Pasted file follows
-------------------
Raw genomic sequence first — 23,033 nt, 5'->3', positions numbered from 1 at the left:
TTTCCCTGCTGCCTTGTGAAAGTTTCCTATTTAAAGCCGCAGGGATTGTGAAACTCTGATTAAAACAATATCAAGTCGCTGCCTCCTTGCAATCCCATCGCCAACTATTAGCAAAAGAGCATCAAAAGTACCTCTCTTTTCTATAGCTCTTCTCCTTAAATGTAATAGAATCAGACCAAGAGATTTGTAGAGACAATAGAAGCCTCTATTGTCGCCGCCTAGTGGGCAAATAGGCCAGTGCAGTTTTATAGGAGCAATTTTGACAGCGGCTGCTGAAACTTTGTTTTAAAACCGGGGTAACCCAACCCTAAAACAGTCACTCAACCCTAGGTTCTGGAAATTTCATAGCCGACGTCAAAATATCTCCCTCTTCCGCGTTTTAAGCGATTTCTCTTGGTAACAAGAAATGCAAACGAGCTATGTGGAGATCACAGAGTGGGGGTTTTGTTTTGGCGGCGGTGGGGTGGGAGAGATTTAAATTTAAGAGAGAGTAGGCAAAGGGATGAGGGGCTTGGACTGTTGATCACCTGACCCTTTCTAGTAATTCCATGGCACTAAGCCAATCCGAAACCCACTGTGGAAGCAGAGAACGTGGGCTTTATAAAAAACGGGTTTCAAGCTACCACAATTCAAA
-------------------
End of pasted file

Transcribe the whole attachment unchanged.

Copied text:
Raw genomic sequence first — 23,033 nt, 5'->3', positions numbered from 1 at the left:
TTTCCCTGCTGCCTTGTGAAAGTTTCCTATTTAAAGCCGCAGGGATTGTGAAACTCTGATTAAAACAATATCAAGTCGCTGCCTCCTTGCAATCCCATCGCCAACTATTAGCAAAAGAGCATCAAAAGTACCTCTCTTTTCTATAGCTCTTCTCCTTAAATGTAATAGAATCAGACCAAGAGATTTGTAGAGACAATAGAAGCCTCTATTGTCGCCGCCTAGTGGGCAAATAGGCCAGTGCAGTTTTATAGGAGCAATTTTGACAGCGGCTGCTGAAACTTTGTTTTAAAACCGGGGTAACCCAACCCTAAAACAGTCACTCAACCCTAGGTTCTGGAAATTTCATAGCCGACGTCAAAATATCTCCCTCTTCCGCGTTTTAAGCGATTTCTCTTGGTAACAAGAAATGCAAACGAGCTATGTGGAGATCACAGAGTGGGGGTTTTGTTTTGGCGGCGGTGGGGTGGGAGAGATTTAAATTTAAGAGAGAGTAGGCAAAGGGATGAGGGGCTTGGACTGTTGATCACCTGACCCTTTCTAGTAATTCCATGGCACTAAGCCAATCCGAAACCCACTGTGGAAGCAGAGAACGTGGGCTTTATAAAAAACGGGTTTCAAGCTACCACAATTCAAA